Judge tosses Cook Co.’s tax on out-of-county purchases
BY BECKY SCHLIKERMAN Staff Reporter October 8, 2013 7:30PM
Cook County Board President Toni Preckwinkle | Sun-Times files
Updated: November 10, 2013 6:37AM
A circuit court judge ruled Tuesday a Cook County tax is unconstitutional and has determined it can’t be enforced, according to a lawyer involved in a lawsuit against the county and its tax.
In a decision he handed down from the bench, Cook County Circuit Court Judge Robert Lopez Cepero determined that a Cook County tax on purchases made outside the county violated the county’s code, the state’s constitution and the U.S. Constitution, said attorney Michael Wynne, who represents the Chicagoland Chamber of Commerce and his law firm Reed Smith in a lawsuit against the county.
Wynne declared the ruling “a victory for all taxpayers.”
A written order is expected on Friday, Wynne said.
The county is waiting for that written order to appeal, county spokesman Owen Kilmer said.
The tax in question applies to purchases made outside of Cook County for tangible goods such as office supplies and furniture that are used in Cook County. But the tax does not include real estate or vehicles. Buyers in Cook County are liable for the tax once their purchases exceed $3,500 per year.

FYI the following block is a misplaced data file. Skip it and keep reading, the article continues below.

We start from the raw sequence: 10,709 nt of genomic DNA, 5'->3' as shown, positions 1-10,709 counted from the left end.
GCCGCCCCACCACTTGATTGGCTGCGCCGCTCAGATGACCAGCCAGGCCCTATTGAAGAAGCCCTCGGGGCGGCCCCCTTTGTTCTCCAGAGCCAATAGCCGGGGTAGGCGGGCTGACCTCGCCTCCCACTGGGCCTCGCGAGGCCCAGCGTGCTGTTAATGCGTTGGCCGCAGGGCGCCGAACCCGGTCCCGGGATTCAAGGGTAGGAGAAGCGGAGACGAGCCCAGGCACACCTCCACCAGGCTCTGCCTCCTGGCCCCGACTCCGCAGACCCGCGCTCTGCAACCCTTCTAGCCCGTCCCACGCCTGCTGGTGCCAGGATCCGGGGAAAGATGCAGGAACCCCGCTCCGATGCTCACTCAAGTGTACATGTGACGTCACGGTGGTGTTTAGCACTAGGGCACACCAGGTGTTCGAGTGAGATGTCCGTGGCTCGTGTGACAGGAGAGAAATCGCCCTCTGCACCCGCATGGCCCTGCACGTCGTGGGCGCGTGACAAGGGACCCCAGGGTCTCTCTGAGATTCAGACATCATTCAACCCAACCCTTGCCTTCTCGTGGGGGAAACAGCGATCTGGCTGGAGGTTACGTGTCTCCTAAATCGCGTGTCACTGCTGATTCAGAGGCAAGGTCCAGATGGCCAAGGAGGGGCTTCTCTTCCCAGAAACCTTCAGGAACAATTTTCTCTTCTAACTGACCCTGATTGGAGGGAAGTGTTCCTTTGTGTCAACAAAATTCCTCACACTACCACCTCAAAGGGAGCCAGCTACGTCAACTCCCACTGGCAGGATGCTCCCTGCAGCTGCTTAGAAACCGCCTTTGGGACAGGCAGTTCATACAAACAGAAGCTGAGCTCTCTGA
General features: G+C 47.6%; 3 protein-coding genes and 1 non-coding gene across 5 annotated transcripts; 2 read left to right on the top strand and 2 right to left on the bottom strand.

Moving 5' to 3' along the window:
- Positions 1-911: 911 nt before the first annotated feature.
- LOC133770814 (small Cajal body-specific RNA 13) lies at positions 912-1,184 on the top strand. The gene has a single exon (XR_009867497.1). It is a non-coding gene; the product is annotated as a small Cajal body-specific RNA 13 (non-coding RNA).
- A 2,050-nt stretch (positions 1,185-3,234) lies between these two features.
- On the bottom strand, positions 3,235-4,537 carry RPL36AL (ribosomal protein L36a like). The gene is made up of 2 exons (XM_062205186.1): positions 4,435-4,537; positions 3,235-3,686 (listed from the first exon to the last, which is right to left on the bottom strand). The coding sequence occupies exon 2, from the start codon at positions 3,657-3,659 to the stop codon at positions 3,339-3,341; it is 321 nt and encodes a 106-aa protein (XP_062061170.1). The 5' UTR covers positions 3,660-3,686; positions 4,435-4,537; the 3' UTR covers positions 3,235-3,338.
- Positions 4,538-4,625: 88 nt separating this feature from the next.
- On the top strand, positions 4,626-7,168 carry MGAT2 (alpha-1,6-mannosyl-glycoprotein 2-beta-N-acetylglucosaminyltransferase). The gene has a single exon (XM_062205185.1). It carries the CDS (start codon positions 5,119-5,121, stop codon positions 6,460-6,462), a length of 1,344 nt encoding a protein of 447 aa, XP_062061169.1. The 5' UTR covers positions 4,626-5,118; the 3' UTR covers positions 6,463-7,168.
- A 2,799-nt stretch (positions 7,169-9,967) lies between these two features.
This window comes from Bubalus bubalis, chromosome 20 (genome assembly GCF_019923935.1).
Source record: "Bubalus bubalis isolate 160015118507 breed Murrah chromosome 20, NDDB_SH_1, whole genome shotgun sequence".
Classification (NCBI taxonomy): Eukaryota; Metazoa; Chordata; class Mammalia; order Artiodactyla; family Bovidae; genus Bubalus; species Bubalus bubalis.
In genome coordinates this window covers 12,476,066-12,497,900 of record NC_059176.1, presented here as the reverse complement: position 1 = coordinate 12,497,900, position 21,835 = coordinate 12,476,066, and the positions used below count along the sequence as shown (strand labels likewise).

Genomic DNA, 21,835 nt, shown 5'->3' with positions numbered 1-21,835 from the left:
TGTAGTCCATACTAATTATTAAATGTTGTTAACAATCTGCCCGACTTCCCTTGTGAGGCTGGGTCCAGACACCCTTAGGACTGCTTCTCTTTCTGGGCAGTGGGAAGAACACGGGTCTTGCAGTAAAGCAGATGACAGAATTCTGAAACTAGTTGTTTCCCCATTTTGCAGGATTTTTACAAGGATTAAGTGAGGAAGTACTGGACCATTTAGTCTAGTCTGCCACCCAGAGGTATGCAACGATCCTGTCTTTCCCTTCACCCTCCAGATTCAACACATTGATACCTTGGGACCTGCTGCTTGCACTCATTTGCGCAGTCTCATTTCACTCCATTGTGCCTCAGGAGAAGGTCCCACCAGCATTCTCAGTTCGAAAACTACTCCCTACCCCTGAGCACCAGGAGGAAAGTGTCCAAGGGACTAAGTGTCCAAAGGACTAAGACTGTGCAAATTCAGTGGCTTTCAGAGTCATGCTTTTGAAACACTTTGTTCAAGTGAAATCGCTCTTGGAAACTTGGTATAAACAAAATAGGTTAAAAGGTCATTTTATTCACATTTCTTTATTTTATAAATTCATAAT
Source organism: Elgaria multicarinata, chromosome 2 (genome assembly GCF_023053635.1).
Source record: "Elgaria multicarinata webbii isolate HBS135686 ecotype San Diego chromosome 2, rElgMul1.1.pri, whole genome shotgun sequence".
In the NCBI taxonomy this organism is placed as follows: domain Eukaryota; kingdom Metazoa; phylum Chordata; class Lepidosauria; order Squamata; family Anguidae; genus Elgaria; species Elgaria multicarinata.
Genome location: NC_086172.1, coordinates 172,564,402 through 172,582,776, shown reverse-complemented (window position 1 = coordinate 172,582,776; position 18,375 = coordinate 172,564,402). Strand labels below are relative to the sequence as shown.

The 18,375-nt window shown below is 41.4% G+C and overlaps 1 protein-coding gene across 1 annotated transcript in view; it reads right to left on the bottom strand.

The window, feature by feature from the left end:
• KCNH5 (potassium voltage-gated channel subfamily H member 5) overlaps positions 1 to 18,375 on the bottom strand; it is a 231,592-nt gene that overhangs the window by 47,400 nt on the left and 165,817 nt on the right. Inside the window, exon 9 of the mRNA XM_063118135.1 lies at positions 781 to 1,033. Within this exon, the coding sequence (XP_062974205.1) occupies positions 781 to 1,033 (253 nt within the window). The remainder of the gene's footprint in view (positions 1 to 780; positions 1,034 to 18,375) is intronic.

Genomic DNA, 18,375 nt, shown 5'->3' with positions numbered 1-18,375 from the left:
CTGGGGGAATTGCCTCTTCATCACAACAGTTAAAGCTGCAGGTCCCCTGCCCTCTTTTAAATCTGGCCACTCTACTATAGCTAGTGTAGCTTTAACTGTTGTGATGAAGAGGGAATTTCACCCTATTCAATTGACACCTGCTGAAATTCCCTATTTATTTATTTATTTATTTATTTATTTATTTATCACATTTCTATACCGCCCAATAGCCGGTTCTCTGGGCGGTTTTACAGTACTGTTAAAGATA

It was instituted in 2012 to capture revenue from deals by Chicago-area companies seeking to avoid the county’s sales tax. It was promoted as part of a “buy local” push to keep business within the county.
But the tax and its reporting requirements drew complaints. At least two lawsuits accuse the county of illegally imposing a value-based tax not authorized by the state Legislature. Cook County Board President Toni Preckwinkle has argued the tax falls within the county’s home-rule powers.
The Cook County Board reduced the tax from 1.25 percent to 0.75 percent in June.
The reduced rate matches the county’s sales tax rate. County officials said the partial rollback answers a legal challenge that differential tax rates violate the U.S. Constitution.
The county is expected to unveil next year’s budget on Thursday.
It was not immediately known Tuesday night how the judge’s decision would affect next year’s budget because of the anticipated appeal, Kilmer said.